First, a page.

Apleona: IoT investments in buildings – which use cases pay off?
Although the potential for IoT in facility management (FM) has been recognized for more than a decade, investments have been slow to follow, due to various challenges. These include up-front investment risks, lack of billing models and uncertainties when it comes to choosing future-proof technologies. However, the market is, in fact, undergoing major changes.
We are seeing a significant rise in customer demand, and more and more standardized IoT and sensor solutions are being established, while data analysis and machine learning are coming of age. As a result, facility managers have the opportunity to become complete service providers for IoT solutions and to open up new business fields.
New market requirements
By using IoT, customers expect to gain better cost control and reduction, transparency, compliance, modern work environments as well as energy savings and measurably more sustainable buildings. Apleona offers a wide range of services in these areas. Examples include predictive maintenance, demand-driven cleaning and workplace management solutions. Such scenarios require sensors that continuously and reliably collect data. A number of application examples are already paying off, thanks to lower sensor prices and standardized technology. An important consideration is to select a use case that offers an acceptable risk-to-yield ratio in its own right. This use case must already bear all the costs for the infrastructure to be implemented – an infrastructure that can then be used for other use cases. To implement these benefits, it is important to not rely on a proprietary approach but rather to be mindful of interoperability and open standards.
Putting use cases to the test
Before companies focus on individual projects, they should define a general IoT vision. Applications that can be implemented with occupancy sensors show promise for those just getting started. Once such sensors are integrated into the building, a variety of use cases can be carried out, for example demand-driven cleaning or flexible booking of workstations and conference rooms. However, they also supply data on how the building and space are being used as a whole.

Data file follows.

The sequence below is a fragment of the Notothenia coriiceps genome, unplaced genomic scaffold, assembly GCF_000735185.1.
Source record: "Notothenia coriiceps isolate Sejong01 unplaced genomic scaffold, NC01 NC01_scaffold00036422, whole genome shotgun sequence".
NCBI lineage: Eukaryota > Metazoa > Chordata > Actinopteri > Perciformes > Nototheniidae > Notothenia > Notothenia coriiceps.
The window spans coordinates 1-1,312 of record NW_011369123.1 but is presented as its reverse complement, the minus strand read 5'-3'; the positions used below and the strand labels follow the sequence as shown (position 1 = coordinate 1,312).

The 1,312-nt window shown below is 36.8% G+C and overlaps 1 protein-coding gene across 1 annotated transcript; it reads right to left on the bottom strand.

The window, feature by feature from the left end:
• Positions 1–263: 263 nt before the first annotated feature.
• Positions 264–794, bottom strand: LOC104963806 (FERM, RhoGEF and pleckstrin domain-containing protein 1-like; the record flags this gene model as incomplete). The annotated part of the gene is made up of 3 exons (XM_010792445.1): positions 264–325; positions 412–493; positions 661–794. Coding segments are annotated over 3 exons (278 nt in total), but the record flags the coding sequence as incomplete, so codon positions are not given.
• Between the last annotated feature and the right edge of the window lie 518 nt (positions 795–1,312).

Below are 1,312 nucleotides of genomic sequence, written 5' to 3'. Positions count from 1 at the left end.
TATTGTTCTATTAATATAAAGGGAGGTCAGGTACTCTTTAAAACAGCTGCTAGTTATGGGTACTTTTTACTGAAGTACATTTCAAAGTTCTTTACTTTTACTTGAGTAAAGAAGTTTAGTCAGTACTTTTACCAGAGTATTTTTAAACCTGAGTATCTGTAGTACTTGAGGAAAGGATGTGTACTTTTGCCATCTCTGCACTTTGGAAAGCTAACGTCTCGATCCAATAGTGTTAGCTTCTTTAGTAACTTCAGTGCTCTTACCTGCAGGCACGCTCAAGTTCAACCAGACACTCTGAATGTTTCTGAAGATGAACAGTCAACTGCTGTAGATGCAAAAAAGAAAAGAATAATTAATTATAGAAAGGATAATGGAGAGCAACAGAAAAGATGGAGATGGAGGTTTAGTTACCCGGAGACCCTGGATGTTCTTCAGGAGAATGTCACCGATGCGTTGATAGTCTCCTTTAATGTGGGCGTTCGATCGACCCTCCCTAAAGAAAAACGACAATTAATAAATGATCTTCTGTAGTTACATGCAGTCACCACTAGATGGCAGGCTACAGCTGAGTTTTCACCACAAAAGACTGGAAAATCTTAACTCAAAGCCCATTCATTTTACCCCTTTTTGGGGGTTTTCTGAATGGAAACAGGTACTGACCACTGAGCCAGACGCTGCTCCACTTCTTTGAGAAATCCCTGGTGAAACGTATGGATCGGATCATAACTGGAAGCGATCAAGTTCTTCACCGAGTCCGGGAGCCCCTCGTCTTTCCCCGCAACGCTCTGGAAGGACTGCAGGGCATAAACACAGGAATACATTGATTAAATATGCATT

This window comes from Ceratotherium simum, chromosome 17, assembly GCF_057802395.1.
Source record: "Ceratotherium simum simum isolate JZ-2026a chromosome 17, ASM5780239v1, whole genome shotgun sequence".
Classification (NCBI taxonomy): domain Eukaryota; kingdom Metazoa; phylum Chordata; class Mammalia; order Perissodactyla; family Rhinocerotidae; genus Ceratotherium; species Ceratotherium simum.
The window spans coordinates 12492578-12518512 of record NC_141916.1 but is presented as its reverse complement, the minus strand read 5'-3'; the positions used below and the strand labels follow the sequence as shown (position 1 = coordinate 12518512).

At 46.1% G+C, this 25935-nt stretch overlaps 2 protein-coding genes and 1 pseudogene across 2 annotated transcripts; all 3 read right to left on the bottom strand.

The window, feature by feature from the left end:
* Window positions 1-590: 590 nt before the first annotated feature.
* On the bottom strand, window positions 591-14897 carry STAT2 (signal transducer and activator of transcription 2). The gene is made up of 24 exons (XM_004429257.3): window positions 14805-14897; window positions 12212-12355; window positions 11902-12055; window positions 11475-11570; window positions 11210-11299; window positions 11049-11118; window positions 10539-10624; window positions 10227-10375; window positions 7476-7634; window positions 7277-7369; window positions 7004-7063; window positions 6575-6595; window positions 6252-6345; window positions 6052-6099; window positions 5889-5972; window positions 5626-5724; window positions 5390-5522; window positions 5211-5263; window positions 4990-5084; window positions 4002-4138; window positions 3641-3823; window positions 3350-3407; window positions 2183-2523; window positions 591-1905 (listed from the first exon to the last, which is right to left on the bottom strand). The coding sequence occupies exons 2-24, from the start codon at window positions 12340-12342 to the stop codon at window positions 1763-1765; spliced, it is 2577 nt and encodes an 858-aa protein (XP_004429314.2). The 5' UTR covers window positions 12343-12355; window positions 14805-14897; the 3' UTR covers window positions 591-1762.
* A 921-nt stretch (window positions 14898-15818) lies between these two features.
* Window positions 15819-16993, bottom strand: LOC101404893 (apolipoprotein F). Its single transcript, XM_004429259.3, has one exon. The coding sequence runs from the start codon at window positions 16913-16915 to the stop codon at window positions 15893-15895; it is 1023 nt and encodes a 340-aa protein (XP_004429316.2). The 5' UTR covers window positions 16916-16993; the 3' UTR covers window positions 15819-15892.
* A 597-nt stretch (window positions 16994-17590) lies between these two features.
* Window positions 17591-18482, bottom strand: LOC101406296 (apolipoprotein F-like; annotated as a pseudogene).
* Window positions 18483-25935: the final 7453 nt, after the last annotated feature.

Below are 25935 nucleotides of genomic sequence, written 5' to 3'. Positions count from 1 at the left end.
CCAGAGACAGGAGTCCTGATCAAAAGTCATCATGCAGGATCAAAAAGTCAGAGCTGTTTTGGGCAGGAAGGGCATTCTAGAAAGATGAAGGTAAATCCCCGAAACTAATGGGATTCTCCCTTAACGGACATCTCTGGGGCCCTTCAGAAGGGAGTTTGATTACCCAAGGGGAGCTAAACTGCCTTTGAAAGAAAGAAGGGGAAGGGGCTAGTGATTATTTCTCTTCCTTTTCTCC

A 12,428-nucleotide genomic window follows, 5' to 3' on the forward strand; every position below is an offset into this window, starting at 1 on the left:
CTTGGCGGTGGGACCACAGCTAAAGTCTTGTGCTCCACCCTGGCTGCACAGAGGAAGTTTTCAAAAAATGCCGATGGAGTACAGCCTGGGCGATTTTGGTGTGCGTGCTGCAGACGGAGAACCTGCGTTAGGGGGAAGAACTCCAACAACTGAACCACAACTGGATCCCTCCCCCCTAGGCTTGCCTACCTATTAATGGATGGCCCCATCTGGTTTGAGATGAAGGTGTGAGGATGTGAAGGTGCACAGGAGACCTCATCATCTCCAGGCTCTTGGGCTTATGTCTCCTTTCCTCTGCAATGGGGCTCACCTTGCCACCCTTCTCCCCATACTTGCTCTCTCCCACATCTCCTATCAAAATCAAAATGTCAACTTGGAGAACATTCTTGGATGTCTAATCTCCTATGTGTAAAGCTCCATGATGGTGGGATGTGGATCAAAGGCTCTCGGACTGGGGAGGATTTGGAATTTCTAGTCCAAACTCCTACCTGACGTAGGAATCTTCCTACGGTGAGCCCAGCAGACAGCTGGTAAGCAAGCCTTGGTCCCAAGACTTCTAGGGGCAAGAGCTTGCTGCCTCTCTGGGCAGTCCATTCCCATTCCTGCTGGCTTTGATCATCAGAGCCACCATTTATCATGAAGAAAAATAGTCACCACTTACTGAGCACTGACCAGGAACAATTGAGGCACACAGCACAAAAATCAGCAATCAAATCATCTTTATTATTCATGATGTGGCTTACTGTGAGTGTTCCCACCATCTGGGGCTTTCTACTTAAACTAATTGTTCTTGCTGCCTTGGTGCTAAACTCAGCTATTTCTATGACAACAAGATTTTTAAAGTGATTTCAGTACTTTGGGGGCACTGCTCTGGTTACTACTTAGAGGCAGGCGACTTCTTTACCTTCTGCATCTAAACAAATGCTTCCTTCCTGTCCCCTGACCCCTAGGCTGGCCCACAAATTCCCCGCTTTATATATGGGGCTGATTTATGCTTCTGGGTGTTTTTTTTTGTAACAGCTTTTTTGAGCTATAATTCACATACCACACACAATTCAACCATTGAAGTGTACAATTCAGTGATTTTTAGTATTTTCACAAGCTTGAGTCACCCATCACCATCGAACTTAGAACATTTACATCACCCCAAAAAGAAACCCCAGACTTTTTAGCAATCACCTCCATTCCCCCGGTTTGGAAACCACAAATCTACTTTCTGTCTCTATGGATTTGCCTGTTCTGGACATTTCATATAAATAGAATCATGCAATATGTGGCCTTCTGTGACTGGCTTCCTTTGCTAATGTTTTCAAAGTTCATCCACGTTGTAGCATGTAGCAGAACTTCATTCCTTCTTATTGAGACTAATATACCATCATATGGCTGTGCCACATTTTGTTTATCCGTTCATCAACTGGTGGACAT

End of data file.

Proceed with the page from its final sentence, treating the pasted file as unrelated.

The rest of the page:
Example: flexible workstations
Employees can search for and book available workstations from an app in real time. This is made possible by desk occupancy sensors from EnOcean, which wirelessly transmit information on whether a desk is occupied. The sensors are mounted beneath the desk and detect motion with infrared signals.
Example: responsive room booking
In reality, conference rooms are often booked in advance but then not used at the specified time. The no-show rate is as much as 40 percent. Our app gives employees the ability to book the right room even spontaneously. The solar-based EnOcean occupancy sensors mounted on the ceiling report which rooms are currently available. After reserving the room, users have 15 minutes to occupy it before it is released again for rebooking.
This is the first step toward further IoT-based projects. For example, the sensors could also signal to an IoT solution that a room is not in use and the lights should be automatically turned off or the temperature adjusted.
IoT is a key factor in implementing a smart building. We believe that the FM and IoT sectors must work with customers to take into account all conceivable and useful applications and steer investments toward solutions that are based on open architectures and protocols. This approach will help companies derive more benefits from IoT over their building’s entire lifespan.